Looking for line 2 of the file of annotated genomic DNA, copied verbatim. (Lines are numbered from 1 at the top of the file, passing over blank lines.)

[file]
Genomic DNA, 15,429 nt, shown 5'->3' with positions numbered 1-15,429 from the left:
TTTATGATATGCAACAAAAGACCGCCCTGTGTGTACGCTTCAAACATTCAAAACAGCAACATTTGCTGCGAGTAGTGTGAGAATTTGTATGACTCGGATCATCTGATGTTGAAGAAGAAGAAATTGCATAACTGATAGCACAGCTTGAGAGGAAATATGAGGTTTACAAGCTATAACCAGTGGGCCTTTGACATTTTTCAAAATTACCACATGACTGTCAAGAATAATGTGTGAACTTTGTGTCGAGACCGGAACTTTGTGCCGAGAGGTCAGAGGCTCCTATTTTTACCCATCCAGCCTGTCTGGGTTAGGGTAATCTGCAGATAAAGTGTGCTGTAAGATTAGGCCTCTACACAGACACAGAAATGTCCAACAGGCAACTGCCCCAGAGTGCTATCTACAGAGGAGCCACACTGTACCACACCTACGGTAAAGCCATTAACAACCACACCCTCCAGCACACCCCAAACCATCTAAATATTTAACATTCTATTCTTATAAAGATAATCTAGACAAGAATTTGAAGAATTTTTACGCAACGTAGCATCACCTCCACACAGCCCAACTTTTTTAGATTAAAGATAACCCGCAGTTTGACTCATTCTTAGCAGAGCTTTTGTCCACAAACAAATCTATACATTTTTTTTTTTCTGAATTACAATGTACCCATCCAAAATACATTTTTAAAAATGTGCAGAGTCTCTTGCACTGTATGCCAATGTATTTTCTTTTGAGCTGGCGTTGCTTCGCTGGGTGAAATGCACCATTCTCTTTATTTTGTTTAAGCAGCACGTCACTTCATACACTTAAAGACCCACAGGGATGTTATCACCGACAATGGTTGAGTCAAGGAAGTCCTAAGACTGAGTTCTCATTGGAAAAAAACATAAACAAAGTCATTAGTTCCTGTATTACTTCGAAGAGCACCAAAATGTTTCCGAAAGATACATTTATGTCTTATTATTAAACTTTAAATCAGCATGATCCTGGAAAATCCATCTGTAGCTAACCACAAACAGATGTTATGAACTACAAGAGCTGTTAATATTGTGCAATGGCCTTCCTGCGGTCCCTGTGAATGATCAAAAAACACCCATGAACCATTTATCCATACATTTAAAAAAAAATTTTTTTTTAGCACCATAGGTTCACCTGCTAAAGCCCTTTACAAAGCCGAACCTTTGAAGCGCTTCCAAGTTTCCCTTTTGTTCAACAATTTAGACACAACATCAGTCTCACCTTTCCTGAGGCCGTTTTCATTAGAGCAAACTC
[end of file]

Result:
TTTATGATATGCAACAAAAGACCGCCCTGTGTGTACGCTTCAAACATTCAAAACAGCAACATTTGCTGCGAGTAGTGTGAGAATTTGTATGACTCGGATCATCTGATGTTGAAGAAGAAGAAATTGCATAACTGATAGCACAGCTTGAGAGGAAATATGAGGTTTACAAGCTATAACCAGTGGGCCTTTGACATTTTTCAAAATTACCACATGACTGTCAAGAATAATGTGTGAACTTTGTGTCGAGACCGGAACTTTGTGCCGAGAGGTCAGAGGCTCCTATTTTTACCCATCCAGCCTGTCTGGGTTAGGGTAATCTGCAGATAAAGTGTGCTGTAAGATTAGGCCTCTACACAGACACAGAAATGTCCAACAGGCAACTGCCCCAGAGTGCTATCTACAGAGGAGCCACACTGTACCACACCTACGGTAAAGCCATTAACAACCACACCCTCCAGCACACCCCAAACCATCTAAATATTTAACATTCTATTCTTATAAAGATAATCTAGACAAGAATTTGAAGAATTTTTACGCAACGTAGCATCACCTCCACACAGCCCAACTTTTTTAGATTAAAGATAACCCGCAGTTTGACTCATTCTTAGCAGAGCTTTTGTCCACAAACAAATCTATACATTTTTTTTTTTCTGAATTACAATGTACCCATCCAAAATACATTTTTAAAAATGTGCAGAGTCTCTTGCACTGTATGCCAATGTATTTTCTTTTGAGCTGGCGTTGCTTCGCTGGGTGAAATGCACCATTCTCTTTATTTTGTTTAAGCAGCACGTCACTTCATACACTTAAAGACCCACAGGGATGTTATCACCGACAATGGTTGAGTCAAGGAAGTCCTAAGACTGAGTTCTCATTGGAAAAAAACATAAACAAAGTCATTAGTTCCTGTATTACTTCGAAGAGCACCAAAATGTTTCCGAAAGATACATTTATGTCTTATTATTAAACTTTAAATCAGCATGATCCTGGAAAATCCATCTGTAGCTAACCACAAACAGATGTTATGAACTACAAGAGCTGTTAATATTGTGCAATGGCCTTCCTGCGGTCCCTGTGAATGATCAAAAAACACCCATGAACCATTTATCCATACATTTAAAAAAAAATTTTTTTTTAGCACCATAGGTTCACCTGCTAAAGCCCTTTACAAAGCCGAACCTTTGAAGCGCTTCCAAGTTTCCCTTTTGTTCAACAATTTAGACACAACATCAGTCTCACCTTTCCTGAGGCCGTTTTCATTAGAGCAAACTC